Iman and Elite World Group’s Julia Haart Hosted A Zoom Panel With The Fashion Scholarship Fund

by Eddie Roche

Earlier this week, Ivan Shaw, former photography director at Vogue and currently the corporate photography director at Condé Nast, hosted a virtual Zoom discussion with the legendary Iman and Elite World Group’s CEO Julia Haart to talk about their respective remarkable journeys to success, offer some wisdom, and benefit the Fashion Scholarship Fund.

Iman and Haart’s fascinating one-hour conversation covered a bevy of topics, including working in a COVID world, inclusivity, talent, building their brands, and the importance of mentoring and giving opportunity for creatives to shine.

Here are some highlights:

Haart on the importance of the Fashion Scholarship Fund: “This year, the need for scholarships is even greater than before because of the pandemic, because all of the industries are in such a severe crisis. Elite World Group was originally planning on funding three scholarships, but since I am so obsessed with what Peter [Arnold, executive director, Fashion Scholarship Fund] is doing, we are now funding six FSF scholarships and hopefully that’s just the start of many more to come…we want to give the up and comer—the student—the opportunity to show their creativity. That is how fashion has always operated and it’s our responsibility to ensure that that perpetuates.”

Iman on the impact of 2020: “Inclusivity really means not just putting a Black model, or LGBT or Indigenous people, on a cover. It’s not just a trend. It’s a movement. And the movement has gone out the door. There is no way of returning. What 2020 has brought to focus is what has been wrong with how ordinary life was—and we are never going back that way.”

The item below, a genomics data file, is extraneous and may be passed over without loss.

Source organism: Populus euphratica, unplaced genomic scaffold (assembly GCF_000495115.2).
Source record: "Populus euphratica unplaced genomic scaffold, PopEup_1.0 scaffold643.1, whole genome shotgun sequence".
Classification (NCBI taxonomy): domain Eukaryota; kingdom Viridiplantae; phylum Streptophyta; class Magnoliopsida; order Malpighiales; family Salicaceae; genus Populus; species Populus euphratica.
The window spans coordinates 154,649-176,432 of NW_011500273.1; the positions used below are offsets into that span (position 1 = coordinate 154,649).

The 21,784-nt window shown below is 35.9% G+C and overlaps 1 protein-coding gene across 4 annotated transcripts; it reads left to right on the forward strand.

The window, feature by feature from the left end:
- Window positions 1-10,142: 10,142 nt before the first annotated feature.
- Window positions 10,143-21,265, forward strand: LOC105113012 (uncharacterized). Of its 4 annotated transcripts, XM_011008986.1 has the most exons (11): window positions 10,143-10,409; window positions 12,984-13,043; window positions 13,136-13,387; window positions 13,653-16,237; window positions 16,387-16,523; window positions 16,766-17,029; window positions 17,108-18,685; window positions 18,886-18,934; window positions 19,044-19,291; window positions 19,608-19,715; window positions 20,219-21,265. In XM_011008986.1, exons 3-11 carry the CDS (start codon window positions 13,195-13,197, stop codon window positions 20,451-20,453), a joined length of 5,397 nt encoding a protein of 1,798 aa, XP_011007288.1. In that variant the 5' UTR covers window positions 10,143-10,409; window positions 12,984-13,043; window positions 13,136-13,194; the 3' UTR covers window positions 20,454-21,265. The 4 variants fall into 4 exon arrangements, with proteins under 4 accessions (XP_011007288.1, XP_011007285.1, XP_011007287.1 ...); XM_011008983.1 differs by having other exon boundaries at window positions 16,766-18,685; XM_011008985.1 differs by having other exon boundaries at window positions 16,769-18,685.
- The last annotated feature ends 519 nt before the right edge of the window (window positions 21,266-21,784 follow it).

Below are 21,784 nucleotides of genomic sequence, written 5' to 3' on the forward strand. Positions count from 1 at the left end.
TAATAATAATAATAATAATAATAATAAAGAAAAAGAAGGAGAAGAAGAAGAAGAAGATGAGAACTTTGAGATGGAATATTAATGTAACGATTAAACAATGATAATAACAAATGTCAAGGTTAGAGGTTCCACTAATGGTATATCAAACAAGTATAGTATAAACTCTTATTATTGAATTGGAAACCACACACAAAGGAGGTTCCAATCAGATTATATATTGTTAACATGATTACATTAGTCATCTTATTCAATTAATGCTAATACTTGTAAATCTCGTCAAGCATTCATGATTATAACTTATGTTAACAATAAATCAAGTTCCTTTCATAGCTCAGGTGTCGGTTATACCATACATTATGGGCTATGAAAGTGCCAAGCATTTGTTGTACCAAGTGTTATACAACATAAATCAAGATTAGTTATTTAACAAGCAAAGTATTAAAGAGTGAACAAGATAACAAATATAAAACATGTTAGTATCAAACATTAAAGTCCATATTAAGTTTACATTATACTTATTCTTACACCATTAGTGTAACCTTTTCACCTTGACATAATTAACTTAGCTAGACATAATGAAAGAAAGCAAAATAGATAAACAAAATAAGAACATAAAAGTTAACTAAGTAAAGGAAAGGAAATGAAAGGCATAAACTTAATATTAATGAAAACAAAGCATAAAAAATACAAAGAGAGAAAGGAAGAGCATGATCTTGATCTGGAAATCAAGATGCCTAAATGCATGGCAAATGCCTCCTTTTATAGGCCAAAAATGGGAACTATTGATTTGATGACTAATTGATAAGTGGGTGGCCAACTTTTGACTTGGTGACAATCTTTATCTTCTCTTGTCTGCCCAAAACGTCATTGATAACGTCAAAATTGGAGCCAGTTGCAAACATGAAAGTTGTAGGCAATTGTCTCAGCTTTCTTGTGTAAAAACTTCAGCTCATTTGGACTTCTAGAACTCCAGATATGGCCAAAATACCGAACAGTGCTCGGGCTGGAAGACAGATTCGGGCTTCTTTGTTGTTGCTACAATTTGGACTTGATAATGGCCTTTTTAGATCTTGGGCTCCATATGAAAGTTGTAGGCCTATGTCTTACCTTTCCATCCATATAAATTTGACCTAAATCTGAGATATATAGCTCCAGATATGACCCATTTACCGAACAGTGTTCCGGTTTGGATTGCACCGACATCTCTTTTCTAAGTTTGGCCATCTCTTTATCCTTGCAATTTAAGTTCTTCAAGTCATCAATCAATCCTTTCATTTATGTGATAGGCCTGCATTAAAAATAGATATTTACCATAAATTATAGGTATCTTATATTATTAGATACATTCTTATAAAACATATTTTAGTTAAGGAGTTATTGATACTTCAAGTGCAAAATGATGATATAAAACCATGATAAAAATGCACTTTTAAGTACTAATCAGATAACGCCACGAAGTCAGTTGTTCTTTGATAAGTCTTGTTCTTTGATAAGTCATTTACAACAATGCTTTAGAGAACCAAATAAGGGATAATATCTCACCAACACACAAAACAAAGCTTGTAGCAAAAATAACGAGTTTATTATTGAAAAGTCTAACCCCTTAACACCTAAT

Haart on how talent can run their own brand: “Models and talent, actors and actresses—traditionally what people got to see is what they looked like. They didn’t have the opportunity to have a voice, to say who they are, what they believe in, what they are passionate about, what makes them special and unique and extraordinary. And their careers were very short…there was a timeline, and there was no way to extend it. Who was able to extend it? People like Iman who were able to utilize that time when they were in the public’s eyes to transform themselves into brands and businesses. With the advent of social media, because the talent has the audience, they become the networks. When the audience is looking to them to guide them as to what to buy, what to wear, where to travel, for what’s cool, what’s in, what’s new, that gives the power into their hands. Their ability to run their careers now lies squarely with them. My job is to help them transform themselves into brands, to bring longevity in their careers, to become financially independent.”

Iman on how the only way change happens: “Nothing in fashion and beauty really changes until you bang it into them and say, ‘You’ve go to change.’”

Iman’s advice: “Be inclusive in more ways than one: hire a Black model, see a new stylist, see new makeup artists, new hairdressers, get new editors in. That is the real change that needs to happen. Nobody is looking for a handout. They only want to be given a chance.”

[Ed note: The fund has been around since 1937 and awards over $1.2 million every year to help students succeed in all sectors of the fashion industry: design, merchandising, marketing and supply chain, and more. The FSF connects students with internship, career opportunities, mentorship, network, and access to top industry insiders. Click HERE to learn more.]

Wine was provided by Sarah Jessica Parker’s wine Invivo X.

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